Feeling dazed by change for a while, I have thought it was about this or that. The feel of change was accentuated by Ivor’s death, which seemed to come as change on top of change—taking change from the specific and personal to the profound and the universal. Change that is a direction but not a map. Change that is turning from head power to heart power. Change that is turning from separation to union. Change that is about acceptance. Change that is picking up speed. A quiet revolution. And change that is, just possibly, a movement to being able to be at peace within change. To being change. Change that includes accepting what I don’t want to change too. To accept those things about myself that won’t change—because I like them. To realize I like my serious, contemplative side; that I like taking “short” walks, that I like my coffee “hot” no matter that it means continuously reheating it. That I like the mindless word puzzle over the one that requires the use of my brain.
Accepting, too, the fervor that comes of imagining that I can have something to do with changing the world. Jesus changed the world. I do not forget that his Courses are also alive in people around the world and that they are changing the world. In Day 2 of The Dialogues Jesus says, “You have let go the ego, re-viewed your life, unlearned previous patterns, and now see the difference between the image you hold of yourself and your present Self.” But then he goes on to say, and I love this, that we have not as yet developed the capacity to accept this fully.
This capacity is what I suddenly have come to see has been developing through change. Like putting letters together into words, this dawning idea has filled out a picture. The new capacity arises in sudden bursts. It arises and spills out. There is hopefulness. It is a “great arising” as it comes into expression, full of passion and pathos. Part of it is a desire to see the world’s needs met. What I want for myself, I want for the world. I want to live in harmony and abundance and simplicity. To live quietly, without the shrill noise of discontent, conflict, injustice. Yes, I want to change my world and the world.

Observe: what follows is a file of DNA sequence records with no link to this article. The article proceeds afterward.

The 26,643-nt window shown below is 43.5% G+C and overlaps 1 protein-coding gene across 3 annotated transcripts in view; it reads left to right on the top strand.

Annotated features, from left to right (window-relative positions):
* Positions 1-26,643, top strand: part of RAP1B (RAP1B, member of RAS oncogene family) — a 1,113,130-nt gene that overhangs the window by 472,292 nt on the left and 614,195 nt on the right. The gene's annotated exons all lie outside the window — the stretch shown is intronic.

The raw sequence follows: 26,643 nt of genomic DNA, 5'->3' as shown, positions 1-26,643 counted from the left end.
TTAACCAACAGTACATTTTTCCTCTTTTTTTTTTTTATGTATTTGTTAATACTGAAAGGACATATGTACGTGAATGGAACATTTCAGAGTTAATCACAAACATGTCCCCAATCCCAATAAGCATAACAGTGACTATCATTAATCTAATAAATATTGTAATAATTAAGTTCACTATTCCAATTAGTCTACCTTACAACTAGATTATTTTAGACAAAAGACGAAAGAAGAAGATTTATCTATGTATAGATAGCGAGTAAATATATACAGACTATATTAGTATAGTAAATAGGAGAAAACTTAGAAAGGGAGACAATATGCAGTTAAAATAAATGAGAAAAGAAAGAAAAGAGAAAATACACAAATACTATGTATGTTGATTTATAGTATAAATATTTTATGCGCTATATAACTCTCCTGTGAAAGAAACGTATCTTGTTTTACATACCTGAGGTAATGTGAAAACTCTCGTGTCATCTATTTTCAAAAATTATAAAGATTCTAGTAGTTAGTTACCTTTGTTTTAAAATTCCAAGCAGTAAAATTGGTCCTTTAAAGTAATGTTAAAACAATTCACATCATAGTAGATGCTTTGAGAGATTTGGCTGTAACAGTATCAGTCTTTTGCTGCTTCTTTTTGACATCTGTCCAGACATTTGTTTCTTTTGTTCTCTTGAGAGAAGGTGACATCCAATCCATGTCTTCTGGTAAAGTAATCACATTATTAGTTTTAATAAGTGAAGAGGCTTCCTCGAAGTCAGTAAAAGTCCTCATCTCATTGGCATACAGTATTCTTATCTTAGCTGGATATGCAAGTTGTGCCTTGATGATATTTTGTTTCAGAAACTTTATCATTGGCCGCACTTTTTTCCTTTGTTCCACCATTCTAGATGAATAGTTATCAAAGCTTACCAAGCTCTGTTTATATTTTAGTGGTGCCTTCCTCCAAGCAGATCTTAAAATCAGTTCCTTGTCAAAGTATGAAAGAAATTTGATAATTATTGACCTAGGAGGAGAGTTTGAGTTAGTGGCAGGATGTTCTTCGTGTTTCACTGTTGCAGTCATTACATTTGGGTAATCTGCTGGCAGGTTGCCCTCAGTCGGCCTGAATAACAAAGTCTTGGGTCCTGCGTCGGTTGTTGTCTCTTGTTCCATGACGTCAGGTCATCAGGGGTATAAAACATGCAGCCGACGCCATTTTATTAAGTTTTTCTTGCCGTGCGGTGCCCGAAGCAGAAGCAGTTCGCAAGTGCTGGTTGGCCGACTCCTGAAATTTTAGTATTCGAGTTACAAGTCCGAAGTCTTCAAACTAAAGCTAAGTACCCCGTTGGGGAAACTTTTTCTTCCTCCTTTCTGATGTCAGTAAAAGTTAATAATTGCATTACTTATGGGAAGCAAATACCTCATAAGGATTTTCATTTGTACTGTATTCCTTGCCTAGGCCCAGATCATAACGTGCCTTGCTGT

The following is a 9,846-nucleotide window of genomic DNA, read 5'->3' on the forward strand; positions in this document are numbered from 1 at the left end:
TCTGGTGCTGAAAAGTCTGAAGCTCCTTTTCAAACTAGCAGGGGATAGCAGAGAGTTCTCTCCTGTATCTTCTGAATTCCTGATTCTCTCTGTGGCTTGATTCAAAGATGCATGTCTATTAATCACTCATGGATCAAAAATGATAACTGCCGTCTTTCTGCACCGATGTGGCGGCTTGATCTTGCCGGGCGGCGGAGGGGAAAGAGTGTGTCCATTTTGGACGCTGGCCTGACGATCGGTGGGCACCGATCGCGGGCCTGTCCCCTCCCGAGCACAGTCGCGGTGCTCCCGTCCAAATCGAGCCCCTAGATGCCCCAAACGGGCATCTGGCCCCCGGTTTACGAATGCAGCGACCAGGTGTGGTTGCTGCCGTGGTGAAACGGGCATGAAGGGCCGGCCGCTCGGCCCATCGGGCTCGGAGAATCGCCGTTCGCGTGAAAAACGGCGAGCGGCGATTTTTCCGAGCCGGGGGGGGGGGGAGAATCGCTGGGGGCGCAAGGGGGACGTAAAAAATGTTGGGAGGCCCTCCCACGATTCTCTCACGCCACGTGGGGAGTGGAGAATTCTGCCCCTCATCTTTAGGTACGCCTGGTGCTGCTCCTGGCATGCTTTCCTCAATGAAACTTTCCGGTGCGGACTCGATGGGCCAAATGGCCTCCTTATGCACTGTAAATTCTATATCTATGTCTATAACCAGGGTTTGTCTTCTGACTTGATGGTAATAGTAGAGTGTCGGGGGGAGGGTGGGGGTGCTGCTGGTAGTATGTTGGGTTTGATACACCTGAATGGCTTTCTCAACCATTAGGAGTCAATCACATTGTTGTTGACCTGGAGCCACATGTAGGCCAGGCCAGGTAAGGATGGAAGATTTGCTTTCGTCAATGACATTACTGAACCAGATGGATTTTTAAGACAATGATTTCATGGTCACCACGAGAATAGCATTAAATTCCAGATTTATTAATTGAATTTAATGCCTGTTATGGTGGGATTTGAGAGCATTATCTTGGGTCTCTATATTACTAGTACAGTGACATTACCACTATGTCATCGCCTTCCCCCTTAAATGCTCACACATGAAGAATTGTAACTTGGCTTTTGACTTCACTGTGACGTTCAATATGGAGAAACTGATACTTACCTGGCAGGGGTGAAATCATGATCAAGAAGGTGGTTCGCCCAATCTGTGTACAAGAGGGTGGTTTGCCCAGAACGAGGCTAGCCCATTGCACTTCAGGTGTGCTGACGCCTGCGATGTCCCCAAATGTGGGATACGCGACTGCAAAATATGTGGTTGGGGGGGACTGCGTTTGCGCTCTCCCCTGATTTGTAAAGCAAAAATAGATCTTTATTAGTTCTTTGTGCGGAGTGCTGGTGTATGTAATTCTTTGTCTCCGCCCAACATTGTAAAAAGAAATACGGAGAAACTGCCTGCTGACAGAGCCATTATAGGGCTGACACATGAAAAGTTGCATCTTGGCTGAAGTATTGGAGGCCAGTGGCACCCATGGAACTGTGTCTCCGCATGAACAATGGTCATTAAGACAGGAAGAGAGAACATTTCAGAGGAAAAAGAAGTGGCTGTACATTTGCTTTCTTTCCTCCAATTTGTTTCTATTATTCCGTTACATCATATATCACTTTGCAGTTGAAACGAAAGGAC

I’ve wanted to change the world ever since I began to feel its pain and mine as if they were one. I was maybe 14 or 15 years old. The years of Vietnam and Nixon. The time when the middle class bred hippies went to college and dropped out of the world of their parents’ lives. When the circumstances combined into an arising that couldn’t help but reach out and announce newness. It was change so quick and vast that life felt totally different in 1970 than in 1965. It was a change that called for . . . change. How could anyone remain the same?
I was least accepted as prophet and savior by those who were most like me, those who watched me grow, worked alongside my parents, and lived in the same town. This was because they knew I was not different from them, and they could not accept that they were the same as me. They were then, and you are now, no different than I. We are all the same because we are not separate. God created the universe as an interrelated whole. That the universe is an interrelated whole is no longer disputed even by science. What you have made to hide your reality has been, with the help of the Holy Spirit, being turned into that which will help you learn what your reality really is. Yet you still refuse to listen and to learn. You still prefer things to be other than what they are and, through your preference, choose to keep it so.
Make a new choice! The choice that your heart yearns to make for you and that your mind is finding increasingly difficult to deny. When you choose unity over separation, you choose reality over illusion. You end opposition by choosing harmony. You end conflict by choosing peace. C:6.4-5